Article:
The Canadian Partnership Against Cancer announces the publication of its 2016/17 annual report and highlights, Mobilizing Positive Change: Improving Cancer Control In Canada. In this year’s report, we chronicle the impressive efforts and achievements made in the past year, alongside our partner network comprised of hundreds of stakeholders across the cancer community.
The report shows how close partnerships with cancer agencies, governments, Indigenous organizations, health professionals, and most importantly, people affected by cancer, have helped us deliver results against the 10-year goals of the national cancer control strategy.
We thank our dedicated partner network for their ongoing contributions, and for bringing forward the breadth and depth of the expertise that exists across the country to support coordinated, system-level change in cancer control. As we work towards our 20 and 30 year goals, we continue to further the progress we’ve made since opening our doors in 2007, ensuring that our collective work carries the cancer control community forward for years to come.
We’ve highlighted some of the key achievements from the year below.
Increasing access to palliative care for children with advanced cancer
Under the leadership of the University of Toronto and The Hospital for Sick Children and in partnership with 15 of Canada’s pediatric hospitals, approximately 3,500 nurses and physicians were trained to provide palliative and end-of-life care to children with cancer.
Using a “Train-the-Trainer” model, regional teams of clinicians delivered the Education in Palliative and End-of Life Care for Pediatrics (EPEC®-Pediatrics) curriculum across Canada, covering topics such as palliative care, pain and symptom management, preparation for death, communication and planning, grief and bereavement support, and self-care for professionals. The project is one of the five palliative and end-of-life care projects funded by the Partnership’s Person-Centred Perspective Initiative across seven jurisdictions.
Improving transitions for cancer patients
For cancer survivors, the transition from active cancer treatment to survivorship care can be challenging. Poor coordination and communication between cancer centres, primary care providers and community care services can result in a less than optimal care. To better understand the patient experience, the Partnership facilitated the first ever large-scale study of cancer survivors in collaboration with cancer agencies and programs across the country.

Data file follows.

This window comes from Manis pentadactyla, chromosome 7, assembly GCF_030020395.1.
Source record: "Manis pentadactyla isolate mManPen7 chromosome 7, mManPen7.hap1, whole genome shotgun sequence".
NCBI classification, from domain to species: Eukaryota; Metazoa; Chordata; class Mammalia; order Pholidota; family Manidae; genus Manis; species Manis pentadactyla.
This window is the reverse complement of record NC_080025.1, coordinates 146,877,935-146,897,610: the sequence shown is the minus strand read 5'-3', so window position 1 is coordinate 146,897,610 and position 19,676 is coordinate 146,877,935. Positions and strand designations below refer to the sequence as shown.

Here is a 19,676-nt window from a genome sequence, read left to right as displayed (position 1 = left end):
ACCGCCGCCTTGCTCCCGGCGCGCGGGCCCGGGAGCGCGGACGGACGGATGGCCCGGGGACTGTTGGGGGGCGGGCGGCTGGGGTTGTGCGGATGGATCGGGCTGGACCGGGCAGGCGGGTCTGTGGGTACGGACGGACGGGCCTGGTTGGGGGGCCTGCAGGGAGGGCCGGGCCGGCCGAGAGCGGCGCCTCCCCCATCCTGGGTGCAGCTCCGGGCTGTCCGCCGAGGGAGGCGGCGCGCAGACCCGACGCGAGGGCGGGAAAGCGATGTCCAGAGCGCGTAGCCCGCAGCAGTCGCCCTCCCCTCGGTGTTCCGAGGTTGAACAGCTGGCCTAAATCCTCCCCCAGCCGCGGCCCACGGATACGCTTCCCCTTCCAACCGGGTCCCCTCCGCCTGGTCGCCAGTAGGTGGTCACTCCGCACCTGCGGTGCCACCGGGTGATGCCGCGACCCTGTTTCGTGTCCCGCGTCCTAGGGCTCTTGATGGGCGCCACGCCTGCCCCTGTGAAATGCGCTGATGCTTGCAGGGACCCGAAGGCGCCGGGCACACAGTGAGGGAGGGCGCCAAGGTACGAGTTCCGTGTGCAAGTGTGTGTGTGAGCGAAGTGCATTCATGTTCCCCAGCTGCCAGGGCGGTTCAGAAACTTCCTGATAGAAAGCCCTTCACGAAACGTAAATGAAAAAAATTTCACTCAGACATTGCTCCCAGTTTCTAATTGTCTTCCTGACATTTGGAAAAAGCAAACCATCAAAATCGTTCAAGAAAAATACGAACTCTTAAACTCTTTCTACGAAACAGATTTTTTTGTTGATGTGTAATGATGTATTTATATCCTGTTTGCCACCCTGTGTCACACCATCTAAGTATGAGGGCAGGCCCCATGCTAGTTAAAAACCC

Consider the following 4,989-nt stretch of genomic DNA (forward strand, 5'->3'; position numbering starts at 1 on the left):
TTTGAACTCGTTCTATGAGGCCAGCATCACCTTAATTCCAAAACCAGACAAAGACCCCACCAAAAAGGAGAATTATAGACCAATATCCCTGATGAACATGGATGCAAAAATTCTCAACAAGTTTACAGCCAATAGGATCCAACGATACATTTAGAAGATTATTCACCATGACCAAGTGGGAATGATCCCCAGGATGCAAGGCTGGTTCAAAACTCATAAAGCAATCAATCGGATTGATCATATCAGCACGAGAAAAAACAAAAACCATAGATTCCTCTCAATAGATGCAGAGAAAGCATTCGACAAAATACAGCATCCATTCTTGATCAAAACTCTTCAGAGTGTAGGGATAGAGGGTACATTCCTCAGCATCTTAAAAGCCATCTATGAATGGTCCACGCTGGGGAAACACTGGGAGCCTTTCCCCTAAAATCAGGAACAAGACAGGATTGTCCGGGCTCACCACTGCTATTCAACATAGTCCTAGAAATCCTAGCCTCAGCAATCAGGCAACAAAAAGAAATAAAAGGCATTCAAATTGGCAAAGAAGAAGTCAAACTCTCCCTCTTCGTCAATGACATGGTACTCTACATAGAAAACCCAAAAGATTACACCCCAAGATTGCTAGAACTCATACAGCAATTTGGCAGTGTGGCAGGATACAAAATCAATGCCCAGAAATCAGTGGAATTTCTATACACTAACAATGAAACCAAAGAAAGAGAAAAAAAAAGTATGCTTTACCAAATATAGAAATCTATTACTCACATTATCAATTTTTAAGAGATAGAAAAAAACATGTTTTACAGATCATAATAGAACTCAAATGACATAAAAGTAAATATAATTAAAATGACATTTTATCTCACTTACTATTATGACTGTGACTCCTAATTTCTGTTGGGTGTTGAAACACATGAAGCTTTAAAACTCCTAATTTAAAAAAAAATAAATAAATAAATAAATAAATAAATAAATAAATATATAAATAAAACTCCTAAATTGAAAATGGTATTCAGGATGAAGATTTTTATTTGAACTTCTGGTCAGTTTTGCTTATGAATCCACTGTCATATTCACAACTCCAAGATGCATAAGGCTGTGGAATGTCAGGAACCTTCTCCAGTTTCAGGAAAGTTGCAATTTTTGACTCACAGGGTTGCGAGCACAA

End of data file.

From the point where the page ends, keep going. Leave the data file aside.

The study captured responses from more than 13,000 individuals across all 10 provinces, with a focus on survivors over the age of 30 who were diagnosed with the five most common cancers – breast, colorectal, prostate, melanoma and haematological. While analysis of the data is still underway, preliminary findings suggest many adult cancer survivors struggle to have their physical, emotional and practical needs addressed once cancer treatment ends.
Using data to drive improvements
Significant advancements were made to the practice of pathology with the support of jurisdictions, pathologists and professional bodies across the country. As a result of the unprecedented collaboration with the pathology community, two out of three pathologists across Canada now submit their reports electronically using a standardized data template. Electronic synoptic reporting has transformed the pathology practice across Canada, enabling pathologists to quickly transfer more accurate and complete diagnostic information to clinicians. The shift to electronic synoptic reporting has also made it possible to comprehensively collect and analyze 48 indicators that measure important factors related to cancer diagnosis and the delivery of effective cancer treatment.
Access the 2016/17 annual report and highlights
Mobilizing Positive Change: Improving Cancer Control in Canada includes highlights from key 2016/17 achievements. A more detailed view of the Partnership’s work is available in the full 2016/17 annual report.